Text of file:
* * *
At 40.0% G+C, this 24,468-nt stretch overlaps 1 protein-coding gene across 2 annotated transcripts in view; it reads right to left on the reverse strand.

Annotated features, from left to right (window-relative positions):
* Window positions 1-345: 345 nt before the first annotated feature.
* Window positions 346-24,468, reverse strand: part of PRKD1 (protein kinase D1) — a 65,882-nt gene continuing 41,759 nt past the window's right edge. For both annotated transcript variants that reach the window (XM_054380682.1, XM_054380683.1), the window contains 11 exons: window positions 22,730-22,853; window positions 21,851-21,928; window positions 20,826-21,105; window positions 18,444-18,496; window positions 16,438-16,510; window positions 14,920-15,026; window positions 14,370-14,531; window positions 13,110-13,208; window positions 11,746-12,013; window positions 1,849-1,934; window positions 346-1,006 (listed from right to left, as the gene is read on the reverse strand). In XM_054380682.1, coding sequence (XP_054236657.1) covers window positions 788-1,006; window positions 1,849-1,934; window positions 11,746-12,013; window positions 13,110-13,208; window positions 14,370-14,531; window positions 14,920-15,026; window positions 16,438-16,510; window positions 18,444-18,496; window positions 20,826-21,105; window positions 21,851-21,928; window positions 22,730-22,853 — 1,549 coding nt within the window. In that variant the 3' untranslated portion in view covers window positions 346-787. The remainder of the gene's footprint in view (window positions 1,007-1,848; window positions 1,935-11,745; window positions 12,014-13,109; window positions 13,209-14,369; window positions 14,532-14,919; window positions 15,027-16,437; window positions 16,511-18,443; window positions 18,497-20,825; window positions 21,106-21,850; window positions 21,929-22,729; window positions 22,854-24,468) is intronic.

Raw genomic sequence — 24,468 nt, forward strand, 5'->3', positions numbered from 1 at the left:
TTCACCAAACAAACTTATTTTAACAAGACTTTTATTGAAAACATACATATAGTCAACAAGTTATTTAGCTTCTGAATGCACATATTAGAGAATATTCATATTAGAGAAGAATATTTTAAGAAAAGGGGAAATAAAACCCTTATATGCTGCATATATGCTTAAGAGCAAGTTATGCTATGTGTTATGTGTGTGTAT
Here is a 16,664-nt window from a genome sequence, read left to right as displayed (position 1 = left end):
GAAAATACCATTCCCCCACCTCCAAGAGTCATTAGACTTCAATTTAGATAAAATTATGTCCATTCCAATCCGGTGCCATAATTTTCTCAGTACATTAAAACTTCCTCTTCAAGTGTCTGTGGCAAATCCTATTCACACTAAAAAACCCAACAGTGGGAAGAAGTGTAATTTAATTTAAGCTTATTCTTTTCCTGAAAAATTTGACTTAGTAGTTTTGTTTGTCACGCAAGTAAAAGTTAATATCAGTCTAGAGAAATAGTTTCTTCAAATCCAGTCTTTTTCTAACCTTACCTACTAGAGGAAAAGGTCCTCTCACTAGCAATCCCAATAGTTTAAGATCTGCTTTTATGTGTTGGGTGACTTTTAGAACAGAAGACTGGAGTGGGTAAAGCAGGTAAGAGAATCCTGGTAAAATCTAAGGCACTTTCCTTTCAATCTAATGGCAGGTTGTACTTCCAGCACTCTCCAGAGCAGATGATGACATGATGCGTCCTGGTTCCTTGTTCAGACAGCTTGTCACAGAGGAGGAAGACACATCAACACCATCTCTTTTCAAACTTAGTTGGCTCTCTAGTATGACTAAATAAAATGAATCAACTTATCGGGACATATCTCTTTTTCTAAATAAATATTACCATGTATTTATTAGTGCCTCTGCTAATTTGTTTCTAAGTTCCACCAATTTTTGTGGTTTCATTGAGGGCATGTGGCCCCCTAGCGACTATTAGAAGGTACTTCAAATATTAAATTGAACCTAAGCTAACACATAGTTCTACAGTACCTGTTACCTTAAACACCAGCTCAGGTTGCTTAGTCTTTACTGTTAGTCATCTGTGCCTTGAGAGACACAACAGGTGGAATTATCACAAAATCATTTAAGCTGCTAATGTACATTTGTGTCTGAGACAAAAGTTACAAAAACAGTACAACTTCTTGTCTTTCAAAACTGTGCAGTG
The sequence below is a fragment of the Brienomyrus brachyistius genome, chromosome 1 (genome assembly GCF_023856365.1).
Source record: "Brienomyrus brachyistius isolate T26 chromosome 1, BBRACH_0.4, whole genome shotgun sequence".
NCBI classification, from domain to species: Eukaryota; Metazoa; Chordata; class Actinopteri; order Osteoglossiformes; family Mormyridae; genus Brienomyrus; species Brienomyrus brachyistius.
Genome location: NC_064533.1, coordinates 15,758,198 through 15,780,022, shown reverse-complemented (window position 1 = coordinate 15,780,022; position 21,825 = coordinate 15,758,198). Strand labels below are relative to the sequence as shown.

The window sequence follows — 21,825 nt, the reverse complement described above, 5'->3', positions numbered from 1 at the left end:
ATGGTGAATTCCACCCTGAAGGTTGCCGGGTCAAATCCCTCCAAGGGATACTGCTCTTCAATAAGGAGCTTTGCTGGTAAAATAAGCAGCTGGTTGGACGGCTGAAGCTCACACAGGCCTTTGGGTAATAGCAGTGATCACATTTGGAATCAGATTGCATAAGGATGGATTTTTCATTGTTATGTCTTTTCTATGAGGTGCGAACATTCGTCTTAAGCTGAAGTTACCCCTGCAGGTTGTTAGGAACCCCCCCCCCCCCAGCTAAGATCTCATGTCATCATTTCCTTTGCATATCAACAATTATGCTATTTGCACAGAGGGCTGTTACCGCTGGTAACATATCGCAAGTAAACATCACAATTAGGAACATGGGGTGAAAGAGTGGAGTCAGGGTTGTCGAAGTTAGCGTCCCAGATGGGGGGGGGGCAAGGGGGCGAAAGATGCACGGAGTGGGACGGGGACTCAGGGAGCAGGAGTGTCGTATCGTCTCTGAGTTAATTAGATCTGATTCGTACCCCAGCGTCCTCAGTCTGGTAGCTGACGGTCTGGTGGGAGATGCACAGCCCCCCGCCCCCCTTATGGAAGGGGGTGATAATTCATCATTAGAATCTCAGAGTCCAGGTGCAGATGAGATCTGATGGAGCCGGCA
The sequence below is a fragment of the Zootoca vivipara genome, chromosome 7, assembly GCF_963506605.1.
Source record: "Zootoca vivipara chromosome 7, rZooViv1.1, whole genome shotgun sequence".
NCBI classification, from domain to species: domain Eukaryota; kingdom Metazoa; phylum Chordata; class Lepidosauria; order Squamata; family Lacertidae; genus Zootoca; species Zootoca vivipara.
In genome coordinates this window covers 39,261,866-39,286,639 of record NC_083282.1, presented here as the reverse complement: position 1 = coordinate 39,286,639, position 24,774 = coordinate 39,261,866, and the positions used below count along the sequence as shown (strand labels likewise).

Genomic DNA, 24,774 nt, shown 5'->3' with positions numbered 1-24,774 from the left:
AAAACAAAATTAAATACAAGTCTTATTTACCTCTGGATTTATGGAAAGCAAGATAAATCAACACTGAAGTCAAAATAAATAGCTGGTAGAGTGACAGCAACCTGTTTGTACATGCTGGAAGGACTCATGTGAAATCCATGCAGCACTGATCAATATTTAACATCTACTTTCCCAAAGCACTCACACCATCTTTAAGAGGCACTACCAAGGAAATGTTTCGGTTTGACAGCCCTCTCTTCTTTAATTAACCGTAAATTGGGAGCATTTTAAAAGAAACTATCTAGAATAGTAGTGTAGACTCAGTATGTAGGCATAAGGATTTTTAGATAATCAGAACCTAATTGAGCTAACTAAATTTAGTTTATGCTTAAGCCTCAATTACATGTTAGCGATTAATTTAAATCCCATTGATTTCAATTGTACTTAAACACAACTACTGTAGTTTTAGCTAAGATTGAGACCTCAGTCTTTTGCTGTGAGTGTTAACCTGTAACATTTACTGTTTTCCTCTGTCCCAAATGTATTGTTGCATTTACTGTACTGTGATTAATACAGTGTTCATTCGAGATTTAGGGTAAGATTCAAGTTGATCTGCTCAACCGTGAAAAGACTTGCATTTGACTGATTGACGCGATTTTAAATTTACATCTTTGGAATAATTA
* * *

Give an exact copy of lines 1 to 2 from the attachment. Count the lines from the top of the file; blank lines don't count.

At 40.0% G+C, this 24,468-nt stretch overlaps 1 protein-coding gene across 2 annotated transcripts in view; it reads right to left on the reverse strand.

Annotated features, from left to right (window-relative positions):